How to Control Your Work Hours and Still Grow Your Business

Being a full-time employee and an aspiring entrepreneur all at the same time may be hard, but it
is the only way to achieve financial freedom and work flexibility in the future. Focusing on the
business alone is great, but since some of us don’t have the luxury of financial security, juggling
the two is the best solution for the moment – especially if you are still starting out as an

It may be hard, but it is totally doable. All you really need is to simply manage your time well –
and stick to a strict schedule. Whenever you feel tired and demotivated, just remind yourself that
you are doing this to achieve a higher income and a more flexible work-life balance in the future.

To effectively control your work hours while still starting a business on the side, below is a short
guide for you:

1. Create a daily schedule and allot at least 2 hours each day for your business.

Most of your day will be consumed by your full-time job, but it does not mean that you cannot do
anything else besides that. Make sure to plot your to-dos ahead of time and stick to that
schedule. Just be sure to insert at least 2 to 4 hours each day for your new business. You can
do this after work, or before you go to work (early morning). You can also allot more time during
the weekend or when you are on your day-off.

1. Set daily tasks and list down your achievements each day.

Best Time Tracking Drives Results and Increases Savings!Aside from setting a time slot that should be dedicated to your business each day, you should
also know what you have to achieve during these days – otherwise, you will only be wasting
time. Write down your achievements and the things you still have to accomplish each day, so
that it will be easy for you to continue whatever it is to be done on the next day.

1. Your daily tasks should be based on long-term plans.

Your daily tasks should be part of your bigger plans. So before you plot down your daily tasks,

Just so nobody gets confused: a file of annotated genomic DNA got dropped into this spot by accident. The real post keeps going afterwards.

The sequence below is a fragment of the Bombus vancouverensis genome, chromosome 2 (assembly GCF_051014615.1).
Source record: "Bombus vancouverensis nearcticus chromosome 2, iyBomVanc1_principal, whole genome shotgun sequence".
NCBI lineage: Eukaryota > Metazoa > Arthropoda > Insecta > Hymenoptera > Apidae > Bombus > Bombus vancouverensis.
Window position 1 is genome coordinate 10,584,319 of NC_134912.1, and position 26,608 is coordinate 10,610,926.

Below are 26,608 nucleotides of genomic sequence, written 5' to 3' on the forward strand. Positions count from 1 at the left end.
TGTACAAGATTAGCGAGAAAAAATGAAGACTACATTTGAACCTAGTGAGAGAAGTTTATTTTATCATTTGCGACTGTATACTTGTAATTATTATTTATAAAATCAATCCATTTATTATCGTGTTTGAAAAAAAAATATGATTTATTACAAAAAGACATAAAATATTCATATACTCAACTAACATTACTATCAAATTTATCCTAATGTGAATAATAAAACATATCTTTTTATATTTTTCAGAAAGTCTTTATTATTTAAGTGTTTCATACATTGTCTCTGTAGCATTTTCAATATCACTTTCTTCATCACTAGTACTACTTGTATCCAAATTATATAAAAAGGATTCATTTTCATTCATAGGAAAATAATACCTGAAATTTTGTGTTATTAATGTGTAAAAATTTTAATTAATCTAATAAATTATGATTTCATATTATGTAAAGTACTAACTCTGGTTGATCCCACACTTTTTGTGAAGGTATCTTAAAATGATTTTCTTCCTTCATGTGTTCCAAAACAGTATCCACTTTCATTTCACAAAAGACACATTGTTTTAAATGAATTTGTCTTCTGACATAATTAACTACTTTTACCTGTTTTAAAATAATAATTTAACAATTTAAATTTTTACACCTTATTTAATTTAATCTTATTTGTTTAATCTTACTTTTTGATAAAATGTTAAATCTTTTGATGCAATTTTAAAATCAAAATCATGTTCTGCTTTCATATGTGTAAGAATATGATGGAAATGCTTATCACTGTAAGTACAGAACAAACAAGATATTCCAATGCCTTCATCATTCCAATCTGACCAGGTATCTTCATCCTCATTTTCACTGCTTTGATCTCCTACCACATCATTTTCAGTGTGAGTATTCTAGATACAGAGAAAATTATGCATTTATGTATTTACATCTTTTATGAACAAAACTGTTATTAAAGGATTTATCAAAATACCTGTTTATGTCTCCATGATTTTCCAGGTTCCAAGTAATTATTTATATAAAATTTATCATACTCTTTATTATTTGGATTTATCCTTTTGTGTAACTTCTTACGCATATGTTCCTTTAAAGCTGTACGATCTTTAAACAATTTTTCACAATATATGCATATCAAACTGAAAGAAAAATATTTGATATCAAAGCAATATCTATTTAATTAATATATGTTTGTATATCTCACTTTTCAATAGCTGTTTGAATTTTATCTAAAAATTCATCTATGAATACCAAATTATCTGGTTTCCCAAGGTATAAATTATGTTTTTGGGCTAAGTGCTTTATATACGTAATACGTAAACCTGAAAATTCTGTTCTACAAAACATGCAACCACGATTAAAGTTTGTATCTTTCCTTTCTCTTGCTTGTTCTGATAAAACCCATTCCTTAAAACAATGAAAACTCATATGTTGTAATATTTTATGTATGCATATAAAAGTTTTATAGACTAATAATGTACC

make sure to list down all your long-term plans and goals first. After that, it will be easy for you
to come up with the required output and results you need to see each day to achieve those.

1. Let go of tasks that can be delegated to someone else.

So what about ad-hoc tasks such as email, communications and setting up business pages and
contacts? The answer is to outsource this to a reliable assistant. This is the best way for you to
save time and just focus on the most important tasks such as networking with clients and
forging partnerships with suppliers and other entrepreneurs. You don’t have to do everything,
once you see that a task is perfectly doable by your assistant, just delegate it to him/her.

If hiring an assistant is quite expensive for you at the moment, you need to expand the amount
of hours you allot for the business each day. If it is only 2 hours, then you have to go beyond
another hour to fulfill ad-hoc or clerical tasks.

1. Always separate your career from your business venture.

Working a full-time job and starting a new business keeps your mind very busy, and it is easy to
blur the lines between your own career and a personal project or venture. Mixing up the two can
be detrimental because it can cause you to be restless and agitated while in the office. Worse, it
can even affect your productivity and office performance too.

Learn to shut off between work and your business. If it is work time, focus on the job at hand.
When it is time for your business, focus on just that too – leave whatever office problems you
have in the office. This is easy if you have your daily schedule already.

Author Bio:

Gemma Reeves is a seasoned writer who enjoys creating helpful articles and interesting stories.
She has worked with several clients across different industries such as advertising, online
marketing, technology, healthcare, family matters, and more. She is also an aspiring
entrepreneur who is engaged in assisting other aspiring entrepreneurs in finding the best office
space for their business.
Check out her company here: FindMyWorkspace

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